• Defining the most relevant KPIs, monitoring the metrics and providing inputs for ROI assessment on localization investments

How localization project managers fit into the workflow

Every translation project has many moving parts, from the design phase to the final QA checks. Depending on the size and scale of the website, content, or product, the localization process can involve many types of collaborators: from developers, product managers, digital marketers, copywriters, and marketers to UX/UI/design professionals, translators, QA specialists, and reviewers.

Here’s what a typical localization workflow looks like:

  1. Start a new localization project: Upload files for localization to your TMS. Make sure you provide enough context for your translators, e.g.visual context can be easily added using the design tool integrations or optical recognition feature.
  2. Invite collaborators: Connect translators, editors, proofreaders to the project and assign tasks to them. Role assignments and user groups within your TMS allows managers to involve everyone who needs to be involved, from “need-to-know” billing owners or executive sponsors to team members assigned to a specific project.
  3. Translate: Determine which languages need translation and order from professional translators or use machine translation. See how much is done, what’s yet to be translated, and estimate time to finish. Use features like comments and chat to work together on checking translations, managing deadlines, or changing project requirements. Or you can set up an integration through Slack or email.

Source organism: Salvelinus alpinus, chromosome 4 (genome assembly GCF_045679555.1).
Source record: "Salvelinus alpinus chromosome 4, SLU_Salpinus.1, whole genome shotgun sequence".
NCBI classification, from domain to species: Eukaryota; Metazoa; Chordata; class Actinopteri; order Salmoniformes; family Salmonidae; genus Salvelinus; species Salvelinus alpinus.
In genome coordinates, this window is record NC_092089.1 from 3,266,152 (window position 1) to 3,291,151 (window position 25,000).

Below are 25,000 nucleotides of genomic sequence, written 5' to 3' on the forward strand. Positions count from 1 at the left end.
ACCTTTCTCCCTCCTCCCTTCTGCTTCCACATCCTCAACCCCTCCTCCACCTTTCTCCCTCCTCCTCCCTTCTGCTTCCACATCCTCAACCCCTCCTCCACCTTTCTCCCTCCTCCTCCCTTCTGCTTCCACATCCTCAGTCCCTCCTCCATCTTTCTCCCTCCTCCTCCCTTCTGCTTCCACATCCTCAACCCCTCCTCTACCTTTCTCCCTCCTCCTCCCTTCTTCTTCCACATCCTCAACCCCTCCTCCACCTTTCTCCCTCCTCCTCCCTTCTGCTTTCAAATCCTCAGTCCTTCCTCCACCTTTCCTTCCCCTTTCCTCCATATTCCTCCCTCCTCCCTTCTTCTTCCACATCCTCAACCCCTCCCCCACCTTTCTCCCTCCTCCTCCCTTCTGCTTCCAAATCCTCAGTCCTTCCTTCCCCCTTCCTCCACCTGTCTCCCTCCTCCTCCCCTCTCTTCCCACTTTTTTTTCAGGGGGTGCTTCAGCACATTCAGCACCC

4. Run QA checks: detect errors using built-in automated QA checks the TMS provides – for example, inconsistent placeholders, leading/trailing whitespace, errors in numbers; QA professionals use the live preview on mobile device screens or browsers and in-context editors to ensure quality standards are met and everything’s in order.
  5. Release: Once all levels of QA are finished, you can launch your product or digital content.

A localization project requires a high level of collaboration between cross-functional teams. Localization project managers serve as the point persons across the organization to make sure project schedules stay on time and budget.

Localization tools that support integrations with project management tools like JIRA, Asana, Github, and Trello are important localization workflow features for your TMS so each team knows exactly what’s going on with the translation process, when milestones are achieved, and the target timeline.

No matter what’s going on in a translation project, your localization project manager will be able to know who to talk to and where you are in the process, making it transparent for everyone.